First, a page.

If the democratic process is going to bring regulation change to enable housing development in central areas, the public will need to understand the effects of current regulation. Do you not think analyses like these help with raising awareness on the topic? Do they simply need broadening of scope? What better methods of raising such awareness would you recommend, and why haven’t they worked to date?

Can the democratic process help set an overall direction, allowing Council to direct how that applies to regulation in key areas, such as the inner west, against the local democratic voice?

1. Roland Sapsford says:

Thanks Heidi. For me the core problem is the starting point. The “costs” here aren’t costs in the sense most people would understand the term; they aren’t even opportunity costs. Rather they start from a false counterfactual and are then used to create a sense that there is a large :”cost” to a regulatory device such as a viewshaft.

Views are public goods and public property – you could I suppose use these numbers as an estimate of how much a developer might be willing to pay people to compensate for the loss of view forever. You’d then need to know how much people might need to be compensated for the loss of such views in perpetuity. But in general this type of pseudo-quantification is a rehetorical device rather than an analytical one.

To even go there one has to start from the principle that property owners ought to be able to do what they like and any imposition on that is a cost – hence my use of the term “libertarian” 🙂 The purpose of such analysis is to create the idea that certain regulations are creating a “loss” in some sense – however the article doesn’t in any way establlsh that there is any loss in a welfare sense beyond certain people having to think more broadly in the way they do things. These same arguments get applied to whatever is the issue de jour by people who want to elevate private property rights ahead of democratic restraints on economic activities.

As i’ve said before I don’t think there is any real issue with the planning system: there is a large amount of land available, even on the isthmus, and huge opportunity to create new communities without dismantling existing ones, destroying heritage values and trashing green space. This is why I found Mark Todd’s article so inspirational. The core issue I think is that developers and banks are very risk averse!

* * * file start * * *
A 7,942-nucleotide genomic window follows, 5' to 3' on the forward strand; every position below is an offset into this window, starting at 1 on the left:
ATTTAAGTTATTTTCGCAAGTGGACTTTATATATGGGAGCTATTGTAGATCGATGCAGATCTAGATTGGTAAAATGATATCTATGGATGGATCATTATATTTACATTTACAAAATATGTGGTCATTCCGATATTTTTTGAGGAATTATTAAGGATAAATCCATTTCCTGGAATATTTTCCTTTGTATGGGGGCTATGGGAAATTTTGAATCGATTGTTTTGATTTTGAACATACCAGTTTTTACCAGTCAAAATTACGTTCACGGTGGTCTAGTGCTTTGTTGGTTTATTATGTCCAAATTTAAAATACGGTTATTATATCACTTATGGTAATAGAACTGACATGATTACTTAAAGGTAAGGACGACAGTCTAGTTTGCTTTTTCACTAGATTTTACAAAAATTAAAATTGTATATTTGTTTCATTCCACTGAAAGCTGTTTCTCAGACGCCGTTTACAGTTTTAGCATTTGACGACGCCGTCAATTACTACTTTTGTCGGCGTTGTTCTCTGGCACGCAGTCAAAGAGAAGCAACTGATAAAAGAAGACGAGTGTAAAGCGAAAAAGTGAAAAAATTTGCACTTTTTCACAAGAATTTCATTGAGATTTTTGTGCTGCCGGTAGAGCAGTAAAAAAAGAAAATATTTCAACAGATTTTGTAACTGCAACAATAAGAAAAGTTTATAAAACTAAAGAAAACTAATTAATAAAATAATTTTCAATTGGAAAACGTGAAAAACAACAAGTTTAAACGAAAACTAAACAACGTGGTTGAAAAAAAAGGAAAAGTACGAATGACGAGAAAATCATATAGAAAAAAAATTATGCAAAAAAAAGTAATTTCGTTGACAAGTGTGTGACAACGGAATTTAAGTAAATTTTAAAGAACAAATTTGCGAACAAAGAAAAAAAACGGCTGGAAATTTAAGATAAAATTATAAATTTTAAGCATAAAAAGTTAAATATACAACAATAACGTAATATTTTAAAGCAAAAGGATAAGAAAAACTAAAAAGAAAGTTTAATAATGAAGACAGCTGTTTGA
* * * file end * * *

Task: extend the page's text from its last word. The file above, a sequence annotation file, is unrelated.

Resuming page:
1. Heidi says:

A bit like the market being one tool we can use if we choose, rather than being a “baseline” natural position, which it never has been, and never will be.

What useful analytical technique would you use to demonstrate the effect that not intensifying the inner west has on welfare of our people? Would you look at the NIMBY regulations and their effect in a similar way to how Geoff has looked at the viewshafts? What would be useful for changing the mindset of the people who live in these wealthy suburbs? Libertarian economic analysis, however ill-conceived, or an appeal to their social conscience that we can provide better for the majority of people?

2. Roland Sapsford says:

What do you see as NIMBY regulation in the Unitary Plan? Why would profit orientated developers provide a better long-term solution if there is less regulation?

What exactly in the Unitary Plan will stop the West intensifying? Could it be that the West will intensify or not depending on whether there are more developers like Mark Todd for example. Hopefully the Unitary Plan will nudge that somewhat towards higher quality.

When you look at the detail – I had a look at the Unitary Plan and some time ago I engaged with a colleague of Mark Todd’s -, the “NIMBY regulations” people talk about are most often things like the Building Code requirement to have lifts above a certain number of stories. The Unitary Plan isn’t really an issue. Where is the hard evidence that it is a problem rather than an asset in terms of making things better for the majority of people?

I am very concerned about getting quality affordable housing for more people, but I have yet to see evidence (as opposed to the rhetoric) that the planning system is a major barrier to that. I agree that individual planners and developers can be conservative but that is about leadership in my view.